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The Mike Church Show World HQ

Mandeville, LA – Exclusive Transcript – You might notice in the movies these days they say, “By the power vested in me by the State of Louisiana, I now pronounce you man and wife.”  What do you mean by the power vested to you by the state?  Marriage is a sacrament.  Latin sacramentum, gift, gift from God.  It is a religious bond consecrated in the eyes of God.  It is a vow made before a representative of God on earth, you know him as a priest, and a man and a woman, voluntarily choosing to enter into that compact that is made before the eyes of God.  It is a religious ceremony.  This is where you and your young people should hire me to be your spokesman and you should go along with me on this.  You should just butt the hell out of the term marriage. Check out the rest in today’s transcript…

 

Begin Mike Church Show Transcript

AG:  Mike, you mentioned Justice Roberts really quick.  I wanted to get your thoughts on something that Justice Scalia, who’s out doing a bunch of different forums right now, and he was just at Princeton and taking questions from the audience.  A student asked him about gay marriage coming to SCOTUS and how they’re going to rule on it in two different cases.  As he was describing the Constitution, he made the comment that, “It isn’t a living document.  It’s dead, dead, dead, dead.”  Quoting from a story here on Huffington:

[reading]

Scalia said that people who see the Constitution as changing often argue they are taking the more flexible approach.  But their true goal is to set policy permanently.  “My Constitution is a very flexible one,” he said.  “There’s nothing in there about abortion.  It’s up to the citizens…The same with the death penalty.”  Scalia said that interpreting laws requires adherence to the words used and to their meanings at the time they were written.

[end reading]

AG:  Just to get your thoughts on —

Mike:  Scalia said this?

AG:  Yes.

Mike:  [laughing] He’s contravening and contradicting things that he said himself.  What is he, a schizophrenic now?

AG:  The genesis of this is he didn’t make the correlation between murder and gay marriage but some people have linked the two.  He’s talking the morals of it and whether you can legislate morality.  And if you can’t legislate gay marriage, how could you legislate murder?  It raised kind of a firestorm in the auditorium where the talk was taking place and led to his discussion on the U.S. Constitution.

[reading]

Speaking at Princeton University, Scalia was asked by a gay student why he equates laws banning sodomy with those barring bestiality and murder. “I don’t think it’s necessary, but I think it’s effective,” Scalia said.

[end reading]

Mike:  This is a really good question.  You’re asking a question and that student was asking the question assuming that the high court actually has authority, vested authority over these things.  He’s delivering an answer over what his view of his vested authority is, which is a far cry from the authority that was actually granted in the nebulous and not well-defined and flawed Article III of the Constitution.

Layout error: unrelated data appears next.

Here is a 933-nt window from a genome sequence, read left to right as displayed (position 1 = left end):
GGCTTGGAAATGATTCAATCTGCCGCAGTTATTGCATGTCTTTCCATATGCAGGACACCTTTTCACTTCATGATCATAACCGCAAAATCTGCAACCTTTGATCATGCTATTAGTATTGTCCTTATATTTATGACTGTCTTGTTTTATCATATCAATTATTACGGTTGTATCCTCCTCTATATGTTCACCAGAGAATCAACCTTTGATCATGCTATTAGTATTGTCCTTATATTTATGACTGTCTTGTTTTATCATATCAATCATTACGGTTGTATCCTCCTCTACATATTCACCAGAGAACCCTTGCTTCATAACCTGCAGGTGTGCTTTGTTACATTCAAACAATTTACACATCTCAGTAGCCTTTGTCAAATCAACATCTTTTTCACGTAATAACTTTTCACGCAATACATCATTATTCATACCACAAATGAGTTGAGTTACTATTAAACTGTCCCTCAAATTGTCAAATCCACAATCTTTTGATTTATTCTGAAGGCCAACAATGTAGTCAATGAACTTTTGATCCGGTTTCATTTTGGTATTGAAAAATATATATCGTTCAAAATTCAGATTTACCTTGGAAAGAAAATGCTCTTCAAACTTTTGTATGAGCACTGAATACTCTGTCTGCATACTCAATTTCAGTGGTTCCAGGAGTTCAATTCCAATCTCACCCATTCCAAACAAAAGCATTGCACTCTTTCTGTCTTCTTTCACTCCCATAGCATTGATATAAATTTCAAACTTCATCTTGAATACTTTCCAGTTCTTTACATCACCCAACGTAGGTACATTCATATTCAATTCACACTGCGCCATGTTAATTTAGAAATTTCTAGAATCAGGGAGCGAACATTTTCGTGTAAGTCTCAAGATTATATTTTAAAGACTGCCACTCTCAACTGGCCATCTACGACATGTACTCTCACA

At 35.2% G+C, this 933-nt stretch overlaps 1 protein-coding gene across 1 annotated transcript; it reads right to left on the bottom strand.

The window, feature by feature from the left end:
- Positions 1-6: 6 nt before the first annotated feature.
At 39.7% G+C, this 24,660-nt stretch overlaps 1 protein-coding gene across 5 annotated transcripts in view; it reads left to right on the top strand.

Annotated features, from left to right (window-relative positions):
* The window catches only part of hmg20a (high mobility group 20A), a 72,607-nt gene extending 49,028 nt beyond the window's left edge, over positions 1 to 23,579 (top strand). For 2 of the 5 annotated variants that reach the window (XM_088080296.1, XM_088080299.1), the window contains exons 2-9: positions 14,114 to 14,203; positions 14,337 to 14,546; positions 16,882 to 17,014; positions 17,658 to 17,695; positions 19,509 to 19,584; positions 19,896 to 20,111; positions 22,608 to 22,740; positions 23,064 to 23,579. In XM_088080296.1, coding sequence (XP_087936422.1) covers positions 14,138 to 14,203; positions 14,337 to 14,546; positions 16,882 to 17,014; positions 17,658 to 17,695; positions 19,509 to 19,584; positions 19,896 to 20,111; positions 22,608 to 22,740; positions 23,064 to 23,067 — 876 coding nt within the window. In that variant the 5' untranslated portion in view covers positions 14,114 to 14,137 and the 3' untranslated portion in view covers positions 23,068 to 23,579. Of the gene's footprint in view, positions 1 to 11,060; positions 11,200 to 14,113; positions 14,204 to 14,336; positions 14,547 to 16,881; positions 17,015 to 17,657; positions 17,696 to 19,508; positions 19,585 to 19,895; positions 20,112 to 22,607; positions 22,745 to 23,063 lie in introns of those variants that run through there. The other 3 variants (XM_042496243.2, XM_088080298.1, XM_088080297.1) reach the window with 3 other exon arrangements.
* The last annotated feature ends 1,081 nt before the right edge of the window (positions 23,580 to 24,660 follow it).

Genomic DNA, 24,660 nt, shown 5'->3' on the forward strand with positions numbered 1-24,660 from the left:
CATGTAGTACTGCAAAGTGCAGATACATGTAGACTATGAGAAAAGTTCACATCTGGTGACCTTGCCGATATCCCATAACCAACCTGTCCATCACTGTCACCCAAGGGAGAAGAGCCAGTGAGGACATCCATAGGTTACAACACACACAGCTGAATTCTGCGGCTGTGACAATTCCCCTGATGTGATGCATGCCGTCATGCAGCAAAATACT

AG:  The very end of this article, he talks about how if there’s stuff not in the Constitution, yet he’s still — my interpretation of it is, Scalia says, “My Constitution is a very flexible one.  There’s nothing in there about abortion.  It’s up to the citizens…The same with the death penalty.”  Does that mean it should then go to the Supreme Court in these instances, if it’s not in the Constitution?  That’s where I’m confused.

Mike:  No, you’ve got that backwards.  That means that the court doesn’t have authority if it’s not in.  This is what the amendment process is for.  If you have something you desperately want to do and you say as an entire country we want to foist this on the head of all 50 states and 314 million people, that’s when you have to go and propose an amendment and have it ratified.  No, the court cannot make its own arbitrary and unilateral decisions on anything.  If you read Article III, it’s so poorly constructed.  It is a miracle that we have few people left that even believe in their heart of hearts, being honest men and women, that there is a true form of blind justice that is equal and available to all people under the law with what Article III has done to the law and to jurisprudence over the last two and a quarter centuries.

If you read Article III, it’s not very long, not very well defined, and it was the article that most of the framers of the Constitution thought posed the least amount of threat.  This is why the Constitution is a flawed document.  They never envisioned, as my buddy Andy McCarthy calls it, a juristocracy.  The great book by Raoul Berger, which I encourage all of you to read, Government by Judiciary, they never considered this.  Patrick Henry and George Mason thought it was a threat.  That’s another reason why they opposed ratification without amendments.  Jefferson viewed the federal judiciary as a threat.  The question about the extent of the supremes, what it is that they can and cannot do, is one that should have been settled 220-some-odd years ago.  Unfortunately, it was not and we are left with this quagmire of law that is fiat, meaning at will.